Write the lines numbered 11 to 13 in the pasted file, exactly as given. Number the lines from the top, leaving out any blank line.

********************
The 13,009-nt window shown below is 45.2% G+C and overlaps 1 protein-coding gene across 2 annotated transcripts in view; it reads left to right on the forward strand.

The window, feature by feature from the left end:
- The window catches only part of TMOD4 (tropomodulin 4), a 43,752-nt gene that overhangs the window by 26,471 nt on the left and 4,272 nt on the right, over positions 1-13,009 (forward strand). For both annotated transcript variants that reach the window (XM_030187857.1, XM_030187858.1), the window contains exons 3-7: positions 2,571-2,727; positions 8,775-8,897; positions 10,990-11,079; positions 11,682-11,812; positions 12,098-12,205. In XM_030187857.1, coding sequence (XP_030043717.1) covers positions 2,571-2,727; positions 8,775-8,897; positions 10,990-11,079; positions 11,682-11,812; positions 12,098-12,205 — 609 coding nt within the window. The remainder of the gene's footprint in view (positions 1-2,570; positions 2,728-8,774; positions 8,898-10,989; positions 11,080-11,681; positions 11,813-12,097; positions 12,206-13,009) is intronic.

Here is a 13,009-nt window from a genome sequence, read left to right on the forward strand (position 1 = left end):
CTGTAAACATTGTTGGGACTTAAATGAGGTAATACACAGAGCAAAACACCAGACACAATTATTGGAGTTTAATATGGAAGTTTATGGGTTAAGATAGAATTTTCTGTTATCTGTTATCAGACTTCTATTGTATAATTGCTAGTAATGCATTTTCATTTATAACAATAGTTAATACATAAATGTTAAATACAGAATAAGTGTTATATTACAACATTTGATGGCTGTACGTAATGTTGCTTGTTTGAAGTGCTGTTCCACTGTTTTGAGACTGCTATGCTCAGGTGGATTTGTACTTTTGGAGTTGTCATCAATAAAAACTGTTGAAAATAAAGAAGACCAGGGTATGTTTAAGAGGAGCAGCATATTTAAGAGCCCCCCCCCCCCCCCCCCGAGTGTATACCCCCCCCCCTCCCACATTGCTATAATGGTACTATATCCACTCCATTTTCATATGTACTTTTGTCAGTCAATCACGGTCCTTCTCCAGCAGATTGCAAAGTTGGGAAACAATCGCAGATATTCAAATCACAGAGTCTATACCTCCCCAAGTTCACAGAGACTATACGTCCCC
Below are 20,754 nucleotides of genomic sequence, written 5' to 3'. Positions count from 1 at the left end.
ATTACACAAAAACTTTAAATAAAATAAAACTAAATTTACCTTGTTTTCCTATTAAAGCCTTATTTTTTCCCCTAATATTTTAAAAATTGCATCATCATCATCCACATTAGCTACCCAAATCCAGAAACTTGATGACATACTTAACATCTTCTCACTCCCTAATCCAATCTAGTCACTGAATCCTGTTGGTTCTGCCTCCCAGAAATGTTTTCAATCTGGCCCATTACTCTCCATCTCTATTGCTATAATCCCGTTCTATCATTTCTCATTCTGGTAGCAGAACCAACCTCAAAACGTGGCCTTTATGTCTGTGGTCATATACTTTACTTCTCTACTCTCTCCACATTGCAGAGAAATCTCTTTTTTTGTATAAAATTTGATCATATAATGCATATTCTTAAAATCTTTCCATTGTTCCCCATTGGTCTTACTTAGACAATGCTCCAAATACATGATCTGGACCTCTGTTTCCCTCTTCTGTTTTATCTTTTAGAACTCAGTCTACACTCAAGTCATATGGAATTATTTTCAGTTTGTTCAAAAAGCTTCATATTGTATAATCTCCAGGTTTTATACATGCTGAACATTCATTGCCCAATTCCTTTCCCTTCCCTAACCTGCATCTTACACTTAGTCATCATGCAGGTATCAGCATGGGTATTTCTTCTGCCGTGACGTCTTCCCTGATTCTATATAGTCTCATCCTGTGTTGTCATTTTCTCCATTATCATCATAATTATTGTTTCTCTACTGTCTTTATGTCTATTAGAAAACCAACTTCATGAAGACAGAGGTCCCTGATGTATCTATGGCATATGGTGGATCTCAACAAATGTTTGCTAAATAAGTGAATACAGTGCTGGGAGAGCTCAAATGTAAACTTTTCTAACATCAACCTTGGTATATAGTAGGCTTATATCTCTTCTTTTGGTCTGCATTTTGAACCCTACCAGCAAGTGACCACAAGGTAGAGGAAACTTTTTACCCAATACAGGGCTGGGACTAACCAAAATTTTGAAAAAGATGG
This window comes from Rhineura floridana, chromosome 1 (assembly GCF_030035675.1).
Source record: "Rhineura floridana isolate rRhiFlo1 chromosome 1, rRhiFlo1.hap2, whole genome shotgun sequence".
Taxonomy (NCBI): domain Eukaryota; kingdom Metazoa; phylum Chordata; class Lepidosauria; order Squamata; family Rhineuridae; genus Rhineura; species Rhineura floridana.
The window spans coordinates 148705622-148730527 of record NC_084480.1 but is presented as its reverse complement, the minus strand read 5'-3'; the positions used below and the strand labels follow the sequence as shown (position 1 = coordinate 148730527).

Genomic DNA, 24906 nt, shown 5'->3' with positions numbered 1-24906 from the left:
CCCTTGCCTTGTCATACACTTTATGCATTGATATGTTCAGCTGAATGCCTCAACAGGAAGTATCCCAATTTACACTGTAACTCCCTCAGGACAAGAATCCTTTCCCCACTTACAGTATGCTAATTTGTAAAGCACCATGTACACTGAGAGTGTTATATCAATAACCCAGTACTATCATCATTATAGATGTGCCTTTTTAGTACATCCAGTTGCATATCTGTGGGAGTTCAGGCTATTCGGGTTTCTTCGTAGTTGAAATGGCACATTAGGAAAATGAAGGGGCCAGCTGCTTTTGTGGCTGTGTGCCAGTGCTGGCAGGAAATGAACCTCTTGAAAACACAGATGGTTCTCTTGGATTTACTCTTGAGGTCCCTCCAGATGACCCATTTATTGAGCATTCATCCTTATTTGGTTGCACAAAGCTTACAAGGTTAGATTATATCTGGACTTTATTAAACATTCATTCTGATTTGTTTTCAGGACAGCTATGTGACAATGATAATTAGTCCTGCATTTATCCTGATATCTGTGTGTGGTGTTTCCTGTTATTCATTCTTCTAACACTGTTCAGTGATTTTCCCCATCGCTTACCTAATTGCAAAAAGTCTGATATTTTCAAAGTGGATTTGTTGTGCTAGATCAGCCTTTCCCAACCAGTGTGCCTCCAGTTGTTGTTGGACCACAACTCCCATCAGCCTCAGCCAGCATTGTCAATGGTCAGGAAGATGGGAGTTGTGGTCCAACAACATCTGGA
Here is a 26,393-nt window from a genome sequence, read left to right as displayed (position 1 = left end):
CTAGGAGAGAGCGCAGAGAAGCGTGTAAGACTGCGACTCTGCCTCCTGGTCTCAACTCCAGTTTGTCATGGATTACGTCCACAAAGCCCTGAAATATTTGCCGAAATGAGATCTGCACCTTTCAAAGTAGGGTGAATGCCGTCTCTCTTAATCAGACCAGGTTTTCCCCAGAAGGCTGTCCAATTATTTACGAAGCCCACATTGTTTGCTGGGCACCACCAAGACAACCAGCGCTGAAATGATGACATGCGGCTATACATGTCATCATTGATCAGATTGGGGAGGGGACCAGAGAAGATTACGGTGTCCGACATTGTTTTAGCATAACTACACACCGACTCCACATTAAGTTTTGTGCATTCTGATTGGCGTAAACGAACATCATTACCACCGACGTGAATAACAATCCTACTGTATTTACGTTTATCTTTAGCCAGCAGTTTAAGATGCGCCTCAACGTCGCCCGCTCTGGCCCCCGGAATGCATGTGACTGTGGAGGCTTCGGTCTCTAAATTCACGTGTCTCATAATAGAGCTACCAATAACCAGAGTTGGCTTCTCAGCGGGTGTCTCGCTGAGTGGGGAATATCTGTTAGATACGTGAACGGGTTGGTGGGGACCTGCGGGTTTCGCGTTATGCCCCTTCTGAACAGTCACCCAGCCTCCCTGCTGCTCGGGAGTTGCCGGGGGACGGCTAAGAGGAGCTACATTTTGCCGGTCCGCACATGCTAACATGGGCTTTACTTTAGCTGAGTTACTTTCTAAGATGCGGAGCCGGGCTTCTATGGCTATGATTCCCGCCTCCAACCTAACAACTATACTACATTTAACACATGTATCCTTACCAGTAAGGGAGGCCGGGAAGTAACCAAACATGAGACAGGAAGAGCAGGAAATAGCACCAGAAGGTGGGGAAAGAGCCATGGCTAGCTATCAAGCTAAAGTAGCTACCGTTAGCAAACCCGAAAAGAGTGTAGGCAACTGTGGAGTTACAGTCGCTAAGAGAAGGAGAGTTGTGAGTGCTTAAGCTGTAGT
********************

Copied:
The window spans coordinates 148705622-148730527 of record NC_084480.1 but is presented as its reverse complement, the minus strand read 5'-3'; the positions used below and the strand labels follow the sequence as shown (position 1 = coordinate 148730527).

Genomic DNA, 24906 nt, shown 5'->3' with positions numbered 1-24906 from the left:
CCCTTGCCTTGTCATACACTTTATGCATTGATATGTTCAGCTGAATGCCTCAACAGGAAGTATCCCAATTTACACTGTAACTCCCTCAGGACAAGAATCCTTTCCCCACTTACAGTATGCTAATTTGTAAAGCACCATGTACACTGAGAGTGTTATATCAATAACCCAGTACTATCATCATTATAGATGTGCCTTTTTAGTACATCCAGTTGCATATCTGTGGGAGTTCAGGCTATTCGGGTTTCTTCGTAGTTGAAATGGCACATTAGGAAAATGAAGGGGCCAGCTGCTTTTGTGGCTGTGTGCCAGTGCTGGCAGGAAATGAACCTCTTGAAAACACAGATGGTTCTCTTGGATTTACTCTTGAGGTCCCTCCAGATGACCCATTTATTGAGCATTCATCCTTATTTGGTTGCACAAAGCTTACAAGGTTAGATTATATCTGGACTTTATTAAACATTCATTCTGATTTGTTTTCAGGACAGCTATGTGACAATGATAATTAGTCCTGCATTTATCCTGATATCTGTGTGTGGTGTTTCCTGTTATTCATTCTTCTAACACTGTTCAGTGATTTTCCCCATCGCTTACCTAATTGCAAAAAGTCTGATATTTTCAAAGTGGATTTGTTGTGCTAGATCAGCCTTTCCCAACCAGTGTGCCTCCAGTTGTTGTTGGACCACAACTCCCATCAGCCTCAGCCAGCATTGTCAATGGTCAGGAAGATGGGAGTTGTGGTCCAACAACATCTGGA